Study Shows Pill Prevents H.I.V. Among Drug Addicts
Drug-injecting addicts who took a daily antiretroviral pill were half as likely to become infected with H.I.V. as those who did not, a major new study has found, providing the final piece of evidence that such treatments can prevent AIDS in every group at risk. Earlier clinical trials showed that the therapy can sharply reduce the risk of H.I.V. transmission from mother to child, and in gay and bisexual men and heterosexuals.
Once-a-day pill prevents HIV in drug users
A once-a-day pill can protect people who inject drugs such as heroin from the AIDS virus, lowering their risk by nearly 50 percent, researchers reported Wednesday.
The findings show that even people at the highest risk of being infected with the virus can protect themselves – and thus protect others. And it adds ammunition to arguments that HIV drugs should be made widely available to fight the epidemic that has killed more than 25 million people.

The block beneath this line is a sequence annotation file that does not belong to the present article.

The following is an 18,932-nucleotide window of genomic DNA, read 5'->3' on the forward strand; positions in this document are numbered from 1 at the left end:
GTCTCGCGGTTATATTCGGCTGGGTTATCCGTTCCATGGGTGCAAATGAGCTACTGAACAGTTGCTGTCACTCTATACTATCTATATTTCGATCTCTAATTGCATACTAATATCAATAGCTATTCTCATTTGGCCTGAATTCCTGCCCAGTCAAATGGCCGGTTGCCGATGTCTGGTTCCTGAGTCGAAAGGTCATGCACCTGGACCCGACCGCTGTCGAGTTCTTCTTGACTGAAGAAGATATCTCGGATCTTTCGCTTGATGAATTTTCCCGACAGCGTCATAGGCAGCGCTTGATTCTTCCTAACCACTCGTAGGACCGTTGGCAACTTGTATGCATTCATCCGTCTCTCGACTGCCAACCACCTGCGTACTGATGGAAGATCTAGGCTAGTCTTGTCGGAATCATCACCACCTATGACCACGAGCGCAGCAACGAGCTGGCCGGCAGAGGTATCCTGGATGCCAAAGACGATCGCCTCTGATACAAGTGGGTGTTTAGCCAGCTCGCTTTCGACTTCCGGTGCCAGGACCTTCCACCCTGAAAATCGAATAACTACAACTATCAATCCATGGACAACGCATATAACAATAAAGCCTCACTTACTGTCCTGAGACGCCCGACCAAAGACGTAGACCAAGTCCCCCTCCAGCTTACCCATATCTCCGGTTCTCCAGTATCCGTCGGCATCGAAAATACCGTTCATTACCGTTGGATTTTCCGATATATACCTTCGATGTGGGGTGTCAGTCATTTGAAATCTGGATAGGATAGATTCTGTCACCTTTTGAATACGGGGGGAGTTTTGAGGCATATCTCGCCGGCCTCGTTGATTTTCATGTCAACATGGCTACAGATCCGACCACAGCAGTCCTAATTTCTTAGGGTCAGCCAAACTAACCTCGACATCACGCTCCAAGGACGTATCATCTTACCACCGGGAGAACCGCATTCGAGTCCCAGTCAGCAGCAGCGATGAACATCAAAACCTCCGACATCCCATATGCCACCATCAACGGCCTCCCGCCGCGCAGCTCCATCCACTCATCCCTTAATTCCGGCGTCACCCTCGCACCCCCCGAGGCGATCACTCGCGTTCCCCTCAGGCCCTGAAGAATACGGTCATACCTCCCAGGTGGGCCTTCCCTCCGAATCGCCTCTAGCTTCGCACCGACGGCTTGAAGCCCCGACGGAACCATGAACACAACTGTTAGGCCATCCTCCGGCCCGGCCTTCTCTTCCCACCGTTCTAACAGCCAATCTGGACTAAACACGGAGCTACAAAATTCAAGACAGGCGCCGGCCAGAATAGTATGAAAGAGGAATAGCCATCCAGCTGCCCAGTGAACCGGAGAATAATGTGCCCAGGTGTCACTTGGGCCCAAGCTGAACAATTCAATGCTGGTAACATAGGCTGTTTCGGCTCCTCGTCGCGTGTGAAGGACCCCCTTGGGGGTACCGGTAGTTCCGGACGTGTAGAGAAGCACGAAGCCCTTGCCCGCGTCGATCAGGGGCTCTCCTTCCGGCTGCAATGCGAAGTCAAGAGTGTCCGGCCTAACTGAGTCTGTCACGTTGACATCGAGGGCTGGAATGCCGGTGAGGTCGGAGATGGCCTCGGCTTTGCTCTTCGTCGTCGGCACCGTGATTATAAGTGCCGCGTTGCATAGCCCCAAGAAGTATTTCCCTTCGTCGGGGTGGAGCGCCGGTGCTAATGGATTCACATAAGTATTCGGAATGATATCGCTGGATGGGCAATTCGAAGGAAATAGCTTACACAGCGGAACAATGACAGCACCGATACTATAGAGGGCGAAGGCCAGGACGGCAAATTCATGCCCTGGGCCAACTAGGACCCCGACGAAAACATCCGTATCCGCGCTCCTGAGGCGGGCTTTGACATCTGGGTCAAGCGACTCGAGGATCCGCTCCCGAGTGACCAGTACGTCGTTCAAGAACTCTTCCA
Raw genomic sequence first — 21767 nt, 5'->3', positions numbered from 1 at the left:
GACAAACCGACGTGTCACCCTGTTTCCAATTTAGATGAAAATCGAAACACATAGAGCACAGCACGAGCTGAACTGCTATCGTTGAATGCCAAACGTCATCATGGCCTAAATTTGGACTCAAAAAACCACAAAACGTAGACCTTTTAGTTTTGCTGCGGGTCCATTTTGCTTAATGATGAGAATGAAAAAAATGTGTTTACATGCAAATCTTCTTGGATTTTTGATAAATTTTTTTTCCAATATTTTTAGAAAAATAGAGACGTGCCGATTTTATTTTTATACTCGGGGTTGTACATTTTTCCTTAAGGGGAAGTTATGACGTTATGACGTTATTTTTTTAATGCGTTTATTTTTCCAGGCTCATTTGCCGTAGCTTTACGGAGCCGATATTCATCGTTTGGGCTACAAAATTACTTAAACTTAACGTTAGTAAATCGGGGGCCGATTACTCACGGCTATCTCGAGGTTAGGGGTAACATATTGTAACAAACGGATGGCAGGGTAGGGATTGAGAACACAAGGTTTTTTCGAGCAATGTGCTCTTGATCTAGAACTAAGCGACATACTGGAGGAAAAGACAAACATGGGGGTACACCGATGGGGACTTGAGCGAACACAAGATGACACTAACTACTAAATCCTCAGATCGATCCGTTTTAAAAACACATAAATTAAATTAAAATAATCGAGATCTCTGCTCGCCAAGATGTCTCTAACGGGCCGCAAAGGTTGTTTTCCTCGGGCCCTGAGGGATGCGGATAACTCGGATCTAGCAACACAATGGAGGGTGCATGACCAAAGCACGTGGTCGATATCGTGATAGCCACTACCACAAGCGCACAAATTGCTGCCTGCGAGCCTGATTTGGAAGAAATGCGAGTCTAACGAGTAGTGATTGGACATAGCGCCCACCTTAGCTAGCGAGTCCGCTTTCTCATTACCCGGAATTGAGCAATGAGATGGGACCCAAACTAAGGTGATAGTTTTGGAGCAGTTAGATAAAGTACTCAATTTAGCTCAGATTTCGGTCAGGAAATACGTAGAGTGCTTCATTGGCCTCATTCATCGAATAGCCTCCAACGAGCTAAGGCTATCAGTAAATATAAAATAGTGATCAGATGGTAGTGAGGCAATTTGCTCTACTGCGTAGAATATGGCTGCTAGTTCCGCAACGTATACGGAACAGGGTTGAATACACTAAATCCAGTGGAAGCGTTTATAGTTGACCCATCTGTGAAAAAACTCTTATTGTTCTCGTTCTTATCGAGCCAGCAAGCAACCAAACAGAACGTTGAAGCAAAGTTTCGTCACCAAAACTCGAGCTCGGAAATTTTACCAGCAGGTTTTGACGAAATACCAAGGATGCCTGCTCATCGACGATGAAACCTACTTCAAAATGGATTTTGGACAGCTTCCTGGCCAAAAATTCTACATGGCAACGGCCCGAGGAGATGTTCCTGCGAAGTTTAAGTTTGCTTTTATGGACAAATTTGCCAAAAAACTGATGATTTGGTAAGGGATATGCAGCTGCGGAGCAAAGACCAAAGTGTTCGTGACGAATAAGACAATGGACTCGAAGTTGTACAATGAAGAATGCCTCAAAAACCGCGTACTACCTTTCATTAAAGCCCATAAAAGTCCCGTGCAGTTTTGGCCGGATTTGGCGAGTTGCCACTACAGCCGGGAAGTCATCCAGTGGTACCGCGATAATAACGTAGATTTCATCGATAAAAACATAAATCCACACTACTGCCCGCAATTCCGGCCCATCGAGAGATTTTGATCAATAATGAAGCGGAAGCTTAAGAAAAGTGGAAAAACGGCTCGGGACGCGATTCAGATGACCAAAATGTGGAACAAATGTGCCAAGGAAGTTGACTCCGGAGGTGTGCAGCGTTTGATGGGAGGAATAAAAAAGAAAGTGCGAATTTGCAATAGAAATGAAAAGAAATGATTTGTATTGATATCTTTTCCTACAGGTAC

HIV prevention pill now recommended for injectable drug users
“This study completes the picture of PrEP efficacy for all major HIV risk groups — we now know that pre-exposure prophylaxis can be a potentially vital option for HIV prevention in people at very high risk for infection, whether through sexual transmission or injecting drug use,” Dr. Michael Martin, chief of clinical research for the Thailand Ministry of Public Health-U.S. CDC Collaboration, said in a news release.
Daily Pill Cuts HIV Risk in IV Drug Users
The researchers enrolled 2,413 volunteers — ages 20 through 60, HIV-negative, and reporting injecting drugs within the previous 12 months — from 17 drug-treatment clinics in Bangkok.
Study participants were randomly assigned on a one-to-one basis to either tenofovir or placebo and followed for an average of 4 years. They were offered condoms and methadone treatment and got monthly HIV testing, combined with risk-reduction and adherence counseling and blood safety tests every 3 months.
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